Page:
The OSB these days has way better glues/resins than ten years ago. OSB, especially subfloor, holds up to moisture better than CDX. Advantech is one of the best and it is an OSB product! I wish people would get over their unbased biases and chill out!


To reduce overall roofing cost, plywood panels are often used around the edges of a roof (near the eves) because this is where there is higher wind pressure pulling the nails out. OSB is then used in the interior or field panels of a roof where wind is not as much of an issue.

Plywood grasps the nails holding flashing, the finished roofing like asphalt shingles, or the like, better, especially long-term, than OSB which tends to soften more quickly with moisture cycles over the years.

Although OSB was specified by the engineer in a cabin I built for a customer, because the location was very windy, I convinced the customer to upgrade the whole roof to plywood so that it would hold up better. ..Especially because it was a 2 to 3 story roof in places and steep, and thus hard to fix if something went wrong.

I've had my own shed roof which was sheathed with particle board by the last guy fall apart as wind driven rain pushed moisture between the flashing and the felt. The moisture softened up the wood. The nails pulled out in a wind, and the whole thing needed to be replaced. I replaced the particle board decking with plywood. And I double flashed the edges so that wind driven rain can't push moisture in, even if the edge seal fails.

  • This is a bit short to be a really effective answer. Are there any other pros/cons that would be helpful to note in your experiences? Also, just a note, looks like this question was asked several years ago. Commented Sep 14, 2015 at 20:21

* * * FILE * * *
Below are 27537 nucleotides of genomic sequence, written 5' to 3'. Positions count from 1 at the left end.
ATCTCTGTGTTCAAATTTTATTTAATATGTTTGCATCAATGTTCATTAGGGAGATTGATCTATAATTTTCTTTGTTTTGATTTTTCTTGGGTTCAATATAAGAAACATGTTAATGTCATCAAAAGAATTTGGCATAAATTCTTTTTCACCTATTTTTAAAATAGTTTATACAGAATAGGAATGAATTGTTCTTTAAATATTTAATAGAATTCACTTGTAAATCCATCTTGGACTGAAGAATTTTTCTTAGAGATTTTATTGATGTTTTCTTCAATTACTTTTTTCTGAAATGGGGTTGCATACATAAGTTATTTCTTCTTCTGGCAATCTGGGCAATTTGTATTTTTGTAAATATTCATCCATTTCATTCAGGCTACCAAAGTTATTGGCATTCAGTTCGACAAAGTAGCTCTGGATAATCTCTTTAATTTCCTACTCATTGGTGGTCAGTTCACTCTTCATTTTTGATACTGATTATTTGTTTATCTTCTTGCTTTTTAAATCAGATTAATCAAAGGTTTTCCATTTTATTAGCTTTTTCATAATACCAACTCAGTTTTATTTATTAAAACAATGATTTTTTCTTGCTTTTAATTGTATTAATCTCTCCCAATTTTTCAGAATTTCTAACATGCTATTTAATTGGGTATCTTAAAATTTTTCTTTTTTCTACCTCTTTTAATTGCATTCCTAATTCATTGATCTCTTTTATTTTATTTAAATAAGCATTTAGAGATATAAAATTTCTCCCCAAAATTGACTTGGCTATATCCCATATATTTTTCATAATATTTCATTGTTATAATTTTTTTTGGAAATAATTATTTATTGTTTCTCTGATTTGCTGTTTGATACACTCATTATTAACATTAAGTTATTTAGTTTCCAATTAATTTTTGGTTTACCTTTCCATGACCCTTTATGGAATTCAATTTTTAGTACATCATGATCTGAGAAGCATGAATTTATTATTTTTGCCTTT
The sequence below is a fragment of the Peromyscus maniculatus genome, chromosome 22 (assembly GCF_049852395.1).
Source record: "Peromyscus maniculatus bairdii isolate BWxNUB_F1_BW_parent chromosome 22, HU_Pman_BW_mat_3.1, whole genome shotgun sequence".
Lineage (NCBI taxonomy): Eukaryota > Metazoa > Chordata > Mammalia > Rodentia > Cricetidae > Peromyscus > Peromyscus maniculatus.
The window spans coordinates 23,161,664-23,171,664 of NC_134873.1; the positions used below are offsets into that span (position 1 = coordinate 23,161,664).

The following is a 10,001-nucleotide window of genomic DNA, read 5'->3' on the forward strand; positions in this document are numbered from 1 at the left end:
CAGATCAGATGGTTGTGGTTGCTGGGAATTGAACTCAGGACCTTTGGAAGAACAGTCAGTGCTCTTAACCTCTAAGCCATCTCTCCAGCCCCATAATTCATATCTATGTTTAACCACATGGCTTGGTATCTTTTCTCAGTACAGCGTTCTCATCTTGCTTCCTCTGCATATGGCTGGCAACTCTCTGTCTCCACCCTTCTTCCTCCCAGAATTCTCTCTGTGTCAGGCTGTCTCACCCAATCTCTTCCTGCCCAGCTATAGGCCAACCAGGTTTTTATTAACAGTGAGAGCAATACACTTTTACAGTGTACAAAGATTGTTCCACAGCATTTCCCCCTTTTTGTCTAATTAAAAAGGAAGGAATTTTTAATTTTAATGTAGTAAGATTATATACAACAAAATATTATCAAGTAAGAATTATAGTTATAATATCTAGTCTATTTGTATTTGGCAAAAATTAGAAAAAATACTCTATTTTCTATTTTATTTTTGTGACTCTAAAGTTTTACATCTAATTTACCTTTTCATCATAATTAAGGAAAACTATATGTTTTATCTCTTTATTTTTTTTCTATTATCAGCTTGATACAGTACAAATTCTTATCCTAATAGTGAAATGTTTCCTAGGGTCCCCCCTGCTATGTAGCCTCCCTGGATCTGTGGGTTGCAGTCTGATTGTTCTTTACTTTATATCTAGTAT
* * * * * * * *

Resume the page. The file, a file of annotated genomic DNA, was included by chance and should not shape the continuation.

I'm not sure of any difference at all - but I could swear I remember Mike Holmes saying that he liked OSB for roofs because it's stronger and a bit more resistant to water (more glue, I guess).

It kind of looks to me like they had a mix of OSB and plywood and they just were randomly using whatever they grabbed...

  • It's new construction on a large project, so they have lots of everything. They're being very systematic about using it next to common walls which has me puzzled.
    – BMitch
    Commented Oct 4, 2011 at 17:36
  • @BMitch maybe they have different fire ratings, so the more fire resistant one has to be near adjacent buildings.
    – Tester101
    Commented Oct 4, 2011 at 17:41
  • Well its hard to tell but it looks like the entire sheeting is OSB... if the fire rating was the concern you'd think it would apply to the walls too... Commented Oct 4, 2011 at 17:46